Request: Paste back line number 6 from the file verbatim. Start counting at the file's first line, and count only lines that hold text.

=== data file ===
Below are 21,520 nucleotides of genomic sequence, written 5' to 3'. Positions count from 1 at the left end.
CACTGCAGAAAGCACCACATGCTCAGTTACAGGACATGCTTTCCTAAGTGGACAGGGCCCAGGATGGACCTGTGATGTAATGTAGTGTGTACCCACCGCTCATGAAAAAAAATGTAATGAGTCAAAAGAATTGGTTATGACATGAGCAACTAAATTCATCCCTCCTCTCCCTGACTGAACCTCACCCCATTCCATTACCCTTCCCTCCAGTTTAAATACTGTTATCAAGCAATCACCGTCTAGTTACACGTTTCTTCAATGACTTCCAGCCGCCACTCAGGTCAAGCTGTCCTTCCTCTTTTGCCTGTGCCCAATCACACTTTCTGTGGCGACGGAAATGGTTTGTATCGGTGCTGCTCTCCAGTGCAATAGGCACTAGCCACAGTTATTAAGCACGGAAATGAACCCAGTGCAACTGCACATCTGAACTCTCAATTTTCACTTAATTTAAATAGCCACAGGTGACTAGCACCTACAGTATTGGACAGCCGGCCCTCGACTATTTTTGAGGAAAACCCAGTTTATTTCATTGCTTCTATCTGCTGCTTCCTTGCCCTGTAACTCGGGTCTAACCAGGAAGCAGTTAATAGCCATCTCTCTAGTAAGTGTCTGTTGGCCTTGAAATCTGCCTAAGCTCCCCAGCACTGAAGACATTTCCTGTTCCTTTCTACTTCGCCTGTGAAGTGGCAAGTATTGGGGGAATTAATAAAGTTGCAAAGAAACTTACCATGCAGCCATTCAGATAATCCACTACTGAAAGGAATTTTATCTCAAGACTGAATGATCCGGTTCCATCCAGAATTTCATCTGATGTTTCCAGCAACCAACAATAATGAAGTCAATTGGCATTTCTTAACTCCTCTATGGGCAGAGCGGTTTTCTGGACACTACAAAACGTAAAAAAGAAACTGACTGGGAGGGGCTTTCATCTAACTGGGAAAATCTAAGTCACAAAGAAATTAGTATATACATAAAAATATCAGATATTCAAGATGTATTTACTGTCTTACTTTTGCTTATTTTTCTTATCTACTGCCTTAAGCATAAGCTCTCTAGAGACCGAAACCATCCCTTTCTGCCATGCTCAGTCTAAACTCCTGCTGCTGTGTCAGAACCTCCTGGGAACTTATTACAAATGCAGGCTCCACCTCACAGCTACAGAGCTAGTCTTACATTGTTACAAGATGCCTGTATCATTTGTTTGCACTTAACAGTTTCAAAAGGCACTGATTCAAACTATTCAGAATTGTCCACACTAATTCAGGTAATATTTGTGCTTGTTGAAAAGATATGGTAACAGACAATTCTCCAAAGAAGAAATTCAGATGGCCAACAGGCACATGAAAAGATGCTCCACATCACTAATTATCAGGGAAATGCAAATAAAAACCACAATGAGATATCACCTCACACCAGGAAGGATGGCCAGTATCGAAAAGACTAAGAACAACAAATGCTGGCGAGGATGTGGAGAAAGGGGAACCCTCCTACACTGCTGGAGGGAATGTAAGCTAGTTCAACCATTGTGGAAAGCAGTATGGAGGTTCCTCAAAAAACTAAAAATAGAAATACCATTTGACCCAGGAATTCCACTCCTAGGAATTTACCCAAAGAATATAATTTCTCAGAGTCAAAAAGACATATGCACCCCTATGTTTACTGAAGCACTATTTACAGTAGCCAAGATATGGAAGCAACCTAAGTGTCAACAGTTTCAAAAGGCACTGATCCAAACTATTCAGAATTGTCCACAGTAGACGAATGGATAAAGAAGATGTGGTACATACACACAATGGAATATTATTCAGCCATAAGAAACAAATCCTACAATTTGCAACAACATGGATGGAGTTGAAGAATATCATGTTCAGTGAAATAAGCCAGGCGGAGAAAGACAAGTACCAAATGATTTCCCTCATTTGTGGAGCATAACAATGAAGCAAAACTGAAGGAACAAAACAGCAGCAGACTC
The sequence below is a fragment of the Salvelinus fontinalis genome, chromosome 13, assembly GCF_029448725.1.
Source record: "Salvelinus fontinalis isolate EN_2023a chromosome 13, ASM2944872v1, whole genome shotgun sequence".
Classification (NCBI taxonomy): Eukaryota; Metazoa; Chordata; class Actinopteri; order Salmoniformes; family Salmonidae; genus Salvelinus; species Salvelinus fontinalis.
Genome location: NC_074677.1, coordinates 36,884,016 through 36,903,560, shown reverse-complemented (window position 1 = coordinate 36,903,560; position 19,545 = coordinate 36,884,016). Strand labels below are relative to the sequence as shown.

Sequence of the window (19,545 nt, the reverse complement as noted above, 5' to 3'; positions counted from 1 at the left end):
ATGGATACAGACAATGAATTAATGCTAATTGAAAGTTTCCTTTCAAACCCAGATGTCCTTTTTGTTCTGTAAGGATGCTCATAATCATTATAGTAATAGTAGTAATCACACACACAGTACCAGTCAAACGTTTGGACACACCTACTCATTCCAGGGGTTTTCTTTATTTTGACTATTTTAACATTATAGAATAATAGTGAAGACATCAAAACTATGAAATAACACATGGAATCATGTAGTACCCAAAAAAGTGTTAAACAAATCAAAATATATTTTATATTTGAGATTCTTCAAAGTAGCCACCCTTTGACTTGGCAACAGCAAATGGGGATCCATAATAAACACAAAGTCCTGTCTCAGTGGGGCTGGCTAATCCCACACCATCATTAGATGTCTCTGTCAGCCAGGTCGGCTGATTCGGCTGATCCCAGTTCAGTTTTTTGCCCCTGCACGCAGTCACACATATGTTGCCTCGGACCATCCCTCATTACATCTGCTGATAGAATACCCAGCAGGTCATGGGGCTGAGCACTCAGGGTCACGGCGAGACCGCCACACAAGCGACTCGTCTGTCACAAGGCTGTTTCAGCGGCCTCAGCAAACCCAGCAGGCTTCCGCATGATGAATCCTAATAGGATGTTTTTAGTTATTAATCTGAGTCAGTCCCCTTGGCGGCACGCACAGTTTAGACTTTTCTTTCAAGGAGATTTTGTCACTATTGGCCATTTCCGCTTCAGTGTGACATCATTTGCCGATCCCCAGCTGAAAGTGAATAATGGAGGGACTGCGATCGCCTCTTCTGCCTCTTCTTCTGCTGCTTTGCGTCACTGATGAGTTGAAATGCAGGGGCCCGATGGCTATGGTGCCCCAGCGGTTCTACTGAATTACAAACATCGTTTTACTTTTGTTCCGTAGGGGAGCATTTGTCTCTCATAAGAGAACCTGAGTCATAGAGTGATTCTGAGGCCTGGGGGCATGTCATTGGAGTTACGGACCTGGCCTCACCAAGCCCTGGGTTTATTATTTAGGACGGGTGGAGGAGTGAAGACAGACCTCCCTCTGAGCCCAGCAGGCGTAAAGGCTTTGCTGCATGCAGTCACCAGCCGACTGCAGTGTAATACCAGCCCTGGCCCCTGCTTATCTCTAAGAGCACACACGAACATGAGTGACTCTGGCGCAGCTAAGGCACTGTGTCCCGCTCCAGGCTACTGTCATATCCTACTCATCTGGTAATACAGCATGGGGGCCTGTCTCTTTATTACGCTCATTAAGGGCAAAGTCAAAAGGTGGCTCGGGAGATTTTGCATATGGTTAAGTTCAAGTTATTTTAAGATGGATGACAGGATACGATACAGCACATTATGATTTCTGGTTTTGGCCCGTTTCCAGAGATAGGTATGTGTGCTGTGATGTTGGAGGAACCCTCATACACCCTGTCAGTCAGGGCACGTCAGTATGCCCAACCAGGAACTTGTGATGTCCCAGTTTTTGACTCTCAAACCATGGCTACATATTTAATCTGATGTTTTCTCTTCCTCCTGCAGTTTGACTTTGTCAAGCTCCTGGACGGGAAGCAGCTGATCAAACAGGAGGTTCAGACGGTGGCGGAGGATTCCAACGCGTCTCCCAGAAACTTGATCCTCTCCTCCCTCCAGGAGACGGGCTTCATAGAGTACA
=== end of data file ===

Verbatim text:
Genome location: NC_074677.1, coordinates 36,884,016 through 36,903,560, shown reverse-complemented (window position 1 = coordinate 36,903,560; position 19,545 = coordinate 36,884,016). Strand labels below are relative to the sequence as shown.